Gain some credibility: don't mix from the gain knobs...

FEATUREDPosted by admin on August 4, 2012

I don't like backstabbing other engineers because they are great servants doing what they do. But sometimes it's cringey. I know of people and have heard time and time again of people who will set the sliders to 0 and then just tweak the gain knob if they want to bring a sound up or down.

I think there is a misconception here as to what the gain knob is for. The gain knob is there on every channel to get all the incoming signals to an equal level. Ever noticed how the kick drum seems to come in at a much louder level than say a weak singer? The gain knob is there to set those two sounds to an equal level: typically 0dB.

Many people don't know this, and then look confused when their mix sounds unbalanced. It's a bit like not measuring out your ingredients for a cooking recipe equally and then when you mix them up you get a disaster!

During soundcheck, the first thing to do is set the gain. Get the levels averaging 0dB on every channel as you go through them - don't worry if it creeps over into orange/amber readings every so often, that's OK. Red/peaking/clipping = bad news. Distortion may occur. Stay away!

Another thing to note is that the EQ sometimes changes the level. Say you add a lot more bass to the kick drum as it's a bit weak and clicky - you may notice it begin to peak. Bring the gain down to compensate.

If you can, steer clear of using the pad button - the less attenuation (signal reduction) in a signal chain, the better. It usually adds additional noise if you keep attenuating the signal.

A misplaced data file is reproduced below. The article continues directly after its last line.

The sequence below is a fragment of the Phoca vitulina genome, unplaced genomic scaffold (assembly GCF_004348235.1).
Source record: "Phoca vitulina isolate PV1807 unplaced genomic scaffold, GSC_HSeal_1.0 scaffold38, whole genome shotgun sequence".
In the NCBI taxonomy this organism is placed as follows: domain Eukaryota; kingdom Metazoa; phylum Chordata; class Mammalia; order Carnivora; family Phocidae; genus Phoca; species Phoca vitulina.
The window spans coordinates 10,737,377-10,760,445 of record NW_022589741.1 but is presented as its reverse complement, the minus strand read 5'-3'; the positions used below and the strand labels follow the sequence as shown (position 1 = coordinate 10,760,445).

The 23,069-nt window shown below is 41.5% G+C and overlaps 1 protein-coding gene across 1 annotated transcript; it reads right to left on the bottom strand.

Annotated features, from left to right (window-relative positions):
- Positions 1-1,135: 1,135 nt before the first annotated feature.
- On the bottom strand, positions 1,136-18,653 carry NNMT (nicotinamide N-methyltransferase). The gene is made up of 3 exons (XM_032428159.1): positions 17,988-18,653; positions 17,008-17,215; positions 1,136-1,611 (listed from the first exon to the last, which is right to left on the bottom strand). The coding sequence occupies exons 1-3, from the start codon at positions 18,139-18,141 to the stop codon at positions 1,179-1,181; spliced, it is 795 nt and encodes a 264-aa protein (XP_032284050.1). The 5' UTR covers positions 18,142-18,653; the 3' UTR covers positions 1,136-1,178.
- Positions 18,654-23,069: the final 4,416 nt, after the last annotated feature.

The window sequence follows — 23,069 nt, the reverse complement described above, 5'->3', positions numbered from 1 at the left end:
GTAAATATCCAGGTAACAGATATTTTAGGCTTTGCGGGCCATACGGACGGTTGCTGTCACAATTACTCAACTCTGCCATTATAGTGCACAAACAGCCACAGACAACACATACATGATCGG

I've also come across some people with the 1/3 rule. I would personally use this rule selectively. The idea is that you set the level to 0dB during soundcheck, then once you've got level set, turn the gain down by a third, because the band will get into their groove and play louder during their set. For me, this is sometimes useful, but I find some bands play quieter during their performance due to nerves, so reducing 1/3 would just make them sound even quieter!

Keep an eye on gain levels after 1 or 2 songs, often once the musicians are in the flow, they're either playing quieter or louder than they did in soundcheck - so bring the gains back to unity. However, beware this will change monitor levels as well, so perhaps adjust aux sends as you go.

Reasons you should avoid touching the gain once set:

  • Adjusts other levels as well as FOH
    Got a 2TRK or multitracker? Monitors for the band? Separate speaker sets running on auxes? The gain adjusts the levels coming through all of these too as it wasn't designed to mix off, but to get the level equal. If you've got a bad signer and you don't want them coming through FOH, turn the slider down and their monitor level (provided it's pre fade) won't change and they'll be none-the-wiser ;)
  • More abrupt
    Mixing off a knob and not a smooth slider means that you end up with quick volume changes - sounds unprofessional.
  • The slider almost always has additional headroom
    Notice the 0 label on the slider readout? Start with channels here and drop them down as necessary. You can also push the slider above this to add a bit of boost - you don't need to go for the gain. 

Some mixers have a button which you can switch between PFL (Level set) and Solo (solo in place). To set levels to 0dB use PFL. To hear during the set what the sound from a channel is like pre fader, use PFL. To hear what it is like post-fader and post-pan, use solo.

Check the graphic below for tools on the A&H GL2400 series of how to gain set.

Labelled gain controls

Ta ta for now folks - on this line I'd also recommend checking out why you shouldn't always reach for the headphones first and foremost...


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